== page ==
Marchbooks' Blog

November 30, 2009

Putting A Price On Your Masterpiece

Filed under: On Writing and Publishing — marchbooks @ 5:19 pm
Tags: , ,

I have participated in many discussions about how to set pricing for your book. There is much talk about ‘crunching the numbers’. Certainly that is an important part of setting a price for a new title. Any publisher (unless they are publishing out of purely philanthropic motives) must look at the cost of the book, discounts being offered and expenditures to date, to know what they should charge for their book. At the end of the day, the numbers must work so that there is adequate compensation for your efforts. If not, you have basically embarked on a fool’s errand. I don’t know of many people who can afford to be upside down on their figures, to the point where they are losing money on each sale. However, if you don’t look at the numbers, that is exactly what might happen.

If that were the only factor, pricing calculations would be easy enough. Unfortunately, that is only part of the equation. Once we have an idea what we WANT to get for our book, we need to look at what the market will bear. This is not an easy task. With prices running the gamut from Wal-Mart discounts to small indie stores that can only survive by charging full retail, it is not always easy to get a grip on the quickly changing market.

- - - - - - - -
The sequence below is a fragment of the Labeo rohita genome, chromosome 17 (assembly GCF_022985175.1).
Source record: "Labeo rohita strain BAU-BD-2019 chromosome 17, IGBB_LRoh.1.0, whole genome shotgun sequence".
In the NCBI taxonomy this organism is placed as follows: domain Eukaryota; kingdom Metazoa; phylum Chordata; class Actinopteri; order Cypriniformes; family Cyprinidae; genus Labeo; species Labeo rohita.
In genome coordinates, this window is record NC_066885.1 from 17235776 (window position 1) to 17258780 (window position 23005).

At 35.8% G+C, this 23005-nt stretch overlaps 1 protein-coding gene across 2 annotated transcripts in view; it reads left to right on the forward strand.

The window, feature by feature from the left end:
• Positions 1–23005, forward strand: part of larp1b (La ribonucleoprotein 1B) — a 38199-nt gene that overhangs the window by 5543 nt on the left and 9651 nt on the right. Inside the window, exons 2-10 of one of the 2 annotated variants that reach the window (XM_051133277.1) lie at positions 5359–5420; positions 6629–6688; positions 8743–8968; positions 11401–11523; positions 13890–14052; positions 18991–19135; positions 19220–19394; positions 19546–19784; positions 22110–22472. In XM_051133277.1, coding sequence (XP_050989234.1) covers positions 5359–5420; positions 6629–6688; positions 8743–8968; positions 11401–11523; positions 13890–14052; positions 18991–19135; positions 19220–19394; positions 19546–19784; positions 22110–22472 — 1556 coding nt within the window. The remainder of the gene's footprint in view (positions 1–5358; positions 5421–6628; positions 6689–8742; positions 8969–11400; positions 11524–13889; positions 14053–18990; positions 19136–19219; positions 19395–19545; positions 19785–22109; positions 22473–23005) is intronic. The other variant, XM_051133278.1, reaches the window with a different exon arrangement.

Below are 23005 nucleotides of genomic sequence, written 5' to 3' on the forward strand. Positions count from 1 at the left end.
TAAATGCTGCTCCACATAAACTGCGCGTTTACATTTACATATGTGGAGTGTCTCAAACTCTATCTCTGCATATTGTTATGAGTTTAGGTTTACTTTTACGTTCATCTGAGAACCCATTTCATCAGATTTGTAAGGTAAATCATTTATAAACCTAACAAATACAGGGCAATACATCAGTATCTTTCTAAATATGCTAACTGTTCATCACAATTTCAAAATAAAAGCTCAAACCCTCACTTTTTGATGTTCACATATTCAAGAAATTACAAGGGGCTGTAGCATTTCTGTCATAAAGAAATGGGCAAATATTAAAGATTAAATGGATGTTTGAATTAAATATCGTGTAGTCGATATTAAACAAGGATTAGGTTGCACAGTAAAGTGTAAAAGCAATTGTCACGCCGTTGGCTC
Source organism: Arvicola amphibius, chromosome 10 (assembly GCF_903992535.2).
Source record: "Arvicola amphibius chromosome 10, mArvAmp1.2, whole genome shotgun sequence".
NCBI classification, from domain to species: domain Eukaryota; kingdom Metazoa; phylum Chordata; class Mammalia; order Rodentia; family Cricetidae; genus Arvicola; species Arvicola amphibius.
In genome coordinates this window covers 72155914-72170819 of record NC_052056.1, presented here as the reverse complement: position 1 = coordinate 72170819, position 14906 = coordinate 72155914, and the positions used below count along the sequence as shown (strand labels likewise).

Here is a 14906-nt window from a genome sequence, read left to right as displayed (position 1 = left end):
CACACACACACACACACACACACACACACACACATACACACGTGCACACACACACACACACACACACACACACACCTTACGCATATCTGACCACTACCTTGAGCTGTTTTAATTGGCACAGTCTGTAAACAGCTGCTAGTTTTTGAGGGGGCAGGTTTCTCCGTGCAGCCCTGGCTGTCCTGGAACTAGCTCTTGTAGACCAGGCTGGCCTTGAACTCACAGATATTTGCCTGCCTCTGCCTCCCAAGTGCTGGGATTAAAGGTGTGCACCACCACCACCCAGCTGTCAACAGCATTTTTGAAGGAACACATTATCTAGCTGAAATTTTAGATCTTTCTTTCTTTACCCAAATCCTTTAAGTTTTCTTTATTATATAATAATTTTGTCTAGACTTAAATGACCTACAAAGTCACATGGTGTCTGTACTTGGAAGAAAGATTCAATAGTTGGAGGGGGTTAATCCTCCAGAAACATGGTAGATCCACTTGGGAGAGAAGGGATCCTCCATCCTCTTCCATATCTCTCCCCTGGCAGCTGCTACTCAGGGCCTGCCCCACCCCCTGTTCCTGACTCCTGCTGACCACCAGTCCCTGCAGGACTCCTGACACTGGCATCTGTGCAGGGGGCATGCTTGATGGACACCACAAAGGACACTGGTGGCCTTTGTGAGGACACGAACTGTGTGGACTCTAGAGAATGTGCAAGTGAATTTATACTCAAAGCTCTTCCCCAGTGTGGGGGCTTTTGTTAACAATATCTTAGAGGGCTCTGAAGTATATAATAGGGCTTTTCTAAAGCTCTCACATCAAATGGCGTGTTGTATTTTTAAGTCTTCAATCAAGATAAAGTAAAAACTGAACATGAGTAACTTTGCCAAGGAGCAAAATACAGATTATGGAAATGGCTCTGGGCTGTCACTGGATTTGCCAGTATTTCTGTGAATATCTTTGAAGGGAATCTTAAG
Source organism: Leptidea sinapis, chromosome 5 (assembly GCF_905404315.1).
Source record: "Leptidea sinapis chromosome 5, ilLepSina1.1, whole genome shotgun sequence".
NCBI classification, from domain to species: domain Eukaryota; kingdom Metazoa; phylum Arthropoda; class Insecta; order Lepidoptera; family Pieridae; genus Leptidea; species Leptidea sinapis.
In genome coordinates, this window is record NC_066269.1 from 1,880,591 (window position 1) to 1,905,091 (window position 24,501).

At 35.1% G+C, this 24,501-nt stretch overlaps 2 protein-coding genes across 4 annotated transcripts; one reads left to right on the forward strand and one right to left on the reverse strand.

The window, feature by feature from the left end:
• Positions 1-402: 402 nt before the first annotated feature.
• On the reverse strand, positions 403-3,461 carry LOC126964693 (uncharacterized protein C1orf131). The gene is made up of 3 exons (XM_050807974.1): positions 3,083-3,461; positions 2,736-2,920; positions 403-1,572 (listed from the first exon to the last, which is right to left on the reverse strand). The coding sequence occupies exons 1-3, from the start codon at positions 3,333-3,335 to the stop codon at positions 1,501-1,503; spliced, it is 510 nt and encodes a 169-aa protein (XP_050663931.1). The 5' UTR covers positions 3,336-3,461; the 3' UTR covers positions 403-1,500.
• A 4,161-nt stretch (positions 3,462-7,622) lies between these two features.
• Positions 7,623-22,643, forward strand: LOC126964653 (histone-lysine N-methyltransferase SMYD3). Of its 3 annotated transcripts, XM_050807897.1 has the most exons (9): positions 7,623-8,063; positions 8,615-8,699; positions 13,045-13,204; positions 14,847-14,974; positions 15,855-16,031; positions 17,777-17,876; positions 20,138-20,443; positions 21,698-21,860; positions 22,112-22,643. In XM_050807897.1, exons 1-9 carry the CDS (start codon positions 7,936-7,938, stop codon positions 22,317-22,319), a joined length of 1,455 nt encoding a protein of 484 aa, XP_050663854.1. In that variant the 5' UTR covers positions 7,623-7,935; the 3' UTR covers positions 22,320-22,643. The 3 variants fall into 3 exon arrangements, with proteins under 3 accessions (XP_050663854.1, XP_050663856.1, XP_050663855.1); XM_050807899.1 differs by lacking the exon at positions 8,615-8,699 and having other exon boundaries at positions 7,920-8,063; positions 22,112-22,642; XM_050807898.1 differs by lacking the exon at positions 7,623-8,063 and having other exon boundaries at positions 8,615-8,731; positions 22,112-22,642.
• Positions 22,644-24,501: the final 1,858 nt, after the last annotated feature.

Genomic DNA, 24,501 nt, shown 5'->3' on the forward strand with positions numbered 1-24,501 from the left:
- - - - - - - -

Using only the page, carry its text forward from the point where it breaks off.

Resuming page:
But, that isn’t even the end of it. Add the unpredictable nature of discounting (will Amazon discount my book or not?), a buyer’s perceived value of what you are offering and economic fluctuations, you have got yourself a herculean task. After all, short of a crystal ball, some of these variables are beyond our grasp. For instance, is the current economic situation helping or hurting the book trade? Will a person think twice, or more, before laying down a twenty dollar bill for a book or will they consider it a sound alternative to a much pricier video game or iPod? How much of a price incentive does a publisher have to offer to get a consumer to take a chance on an unknown author? Not to mention the obvious difficulty a small publisher will encounter while promoting a new author. It is not easy to be price competitive with big names which warrant huge print runs by large publishing houses.

Discounts pose another inscrutable mystery. With similar discounts, we see these differences in pricing between Amazon and Barnes and Noble on our first two titles; The Little Insanity – B & N  —  The Little Insanity – Amazon  and Nightsweats in Bigelow Hollow – B & N  —  Nightsweats in Bigelow Hollow – Amazon  Go figure. As you can see, Barnes and Noble offered significant discounts where Amazon offers none. There is no way of predicting how a vendor will, or if they will apply discounts to your title.

Is it an impossible task? Difficult, but not impossible. As with most things, you have to do your homework. Crunch your numbers, check your competition and get as much feedback as you can from your intended readership. If you can overcome a reader’s reluctance to open their wallet for a new author, I personally do not believe that a dollar or two difference will make or break the deal.

www.marchbooks.com

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